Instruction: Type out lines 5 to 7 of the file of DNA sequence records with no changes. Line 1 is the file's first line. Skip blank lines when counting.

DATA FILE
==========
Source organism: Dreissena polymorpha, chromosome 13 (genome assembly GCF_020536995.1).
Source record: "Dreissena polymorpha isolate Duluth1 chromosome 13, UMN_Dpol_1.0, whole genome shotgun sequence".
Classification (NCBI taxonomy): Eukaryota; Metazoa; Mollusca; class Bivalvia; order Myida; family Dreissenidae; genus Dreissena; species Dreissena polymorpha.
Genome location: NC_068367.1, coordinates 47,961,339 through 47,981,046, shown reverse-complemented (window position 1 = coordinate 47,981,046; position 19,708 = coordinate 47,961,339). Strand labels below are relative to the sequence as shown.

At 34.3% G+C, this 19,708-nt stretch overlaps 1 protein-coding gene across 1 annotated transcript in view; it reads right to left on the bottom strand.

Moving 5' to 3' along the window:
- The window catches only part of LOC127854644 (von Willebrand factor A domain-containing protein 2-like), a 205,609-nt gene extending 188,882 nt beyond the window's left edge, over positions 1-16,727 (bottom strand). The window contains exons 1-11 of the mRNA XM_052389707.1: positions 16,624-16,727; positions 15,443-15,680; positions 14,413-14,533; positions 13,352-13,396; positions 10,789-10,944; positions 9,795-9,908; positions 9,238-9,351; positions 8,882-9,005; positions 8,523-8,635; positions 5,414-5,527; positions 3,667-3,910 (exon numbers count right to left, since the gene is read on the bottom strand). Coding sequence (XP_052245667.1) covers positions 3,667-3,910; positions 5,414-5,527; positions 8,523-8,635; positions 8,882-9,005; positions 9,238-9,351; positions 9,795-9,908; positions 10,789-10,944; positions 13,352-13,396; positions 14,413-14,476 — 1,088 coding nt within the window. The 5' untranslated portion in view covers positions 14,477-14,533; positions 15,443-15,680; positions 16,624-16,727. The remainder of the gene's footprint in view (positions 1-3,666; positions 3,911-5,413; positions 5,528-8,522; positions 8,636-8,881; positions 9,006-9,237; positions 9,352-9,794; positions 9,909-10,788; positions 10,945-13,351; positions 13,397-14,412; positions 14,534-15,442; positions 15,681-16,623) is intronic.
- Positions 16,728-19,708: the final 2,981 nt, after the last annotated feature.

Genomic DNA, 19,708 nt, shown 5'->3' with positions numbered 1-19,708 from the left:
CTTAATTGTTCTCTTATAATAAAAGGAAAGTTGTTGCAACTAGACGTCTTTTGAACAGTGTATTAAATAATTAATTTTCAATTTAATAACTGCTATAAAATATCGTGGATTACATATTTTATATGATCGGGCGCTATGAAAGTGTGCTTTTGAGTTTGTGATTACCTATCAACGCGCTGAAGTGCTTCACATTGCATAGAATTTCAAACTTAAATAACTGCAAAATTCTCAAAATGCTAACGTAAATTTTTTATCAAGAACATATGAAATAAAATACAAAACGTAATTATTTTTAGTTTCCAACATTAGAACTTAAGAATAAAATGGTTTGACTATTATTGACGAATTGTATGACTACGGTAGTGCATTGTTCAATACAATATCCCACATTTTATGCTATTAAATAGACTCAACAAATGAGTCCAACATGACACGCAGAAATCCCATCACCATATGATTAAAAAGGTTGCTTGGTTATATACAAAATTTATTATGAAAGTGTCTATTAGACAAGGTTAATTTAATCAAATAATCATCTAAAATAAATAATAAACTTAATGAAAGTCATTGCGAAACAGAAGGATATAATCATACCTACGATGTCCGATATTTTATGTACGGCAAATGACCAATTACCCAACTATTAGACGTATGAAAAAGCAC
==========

At 34.3% G+C, this 19,708-nt stretch overlaps 1 protein-coding gene across 1 annotated transcript in view; it reads right to left on the bottom strand.

Moving 5' to 3' along the window:
- The window catches only part of LOC127854644 (von Willebrand factor A domain-containing protein 2-like), a 205,609-nt gene extending 188,882 nt beyond the window's left edge, over positions 1-16,727 (bottom strand). The window contains exons 1-11 of the mRNA XM_052389707.1: positions 16,624-16,727; positions 15,443-15,680; positions 14,413-14,533; positions 13,352-13,396; positions 10,789-10,944; positions 9,795-9,908; positions 9,238-9,351; positions 8,882-9,005; positions 8,523-8,635; positions 5,414-5,527; positions 3,667-3,910 (exon numbers count right to left, since the gene is read on the bottom strand). Coding sequence (XP_052245667.1) covers positions 3,667-3,910; positions 5,414-5,527; positions 8,523-8,635; positions 8,882-9,005; positions 9,238-9,351; positions 9,795-9,908; positions 10,789-10,944; positions 13,352-13,396; positions 14,413-14,476 — 1,088 coding nt within the window. The 5' untranslated portion in view covers positions 14,477-14,533; positions 15,443-15,680; positions 16,624-16,727. The remainder of the gene's footprint in view (positions 1-3,666; positions 3,911-5,413; positions 5,528-8,522; positions 8,636-8,881; positions 9,006-9,237; positions 9,352-9,794; positions 9,909-10,788; positions 10,945-13,351; positions 13,397-14,412; positions 14,534-15,442; positions 15,681-16,623) is intronic.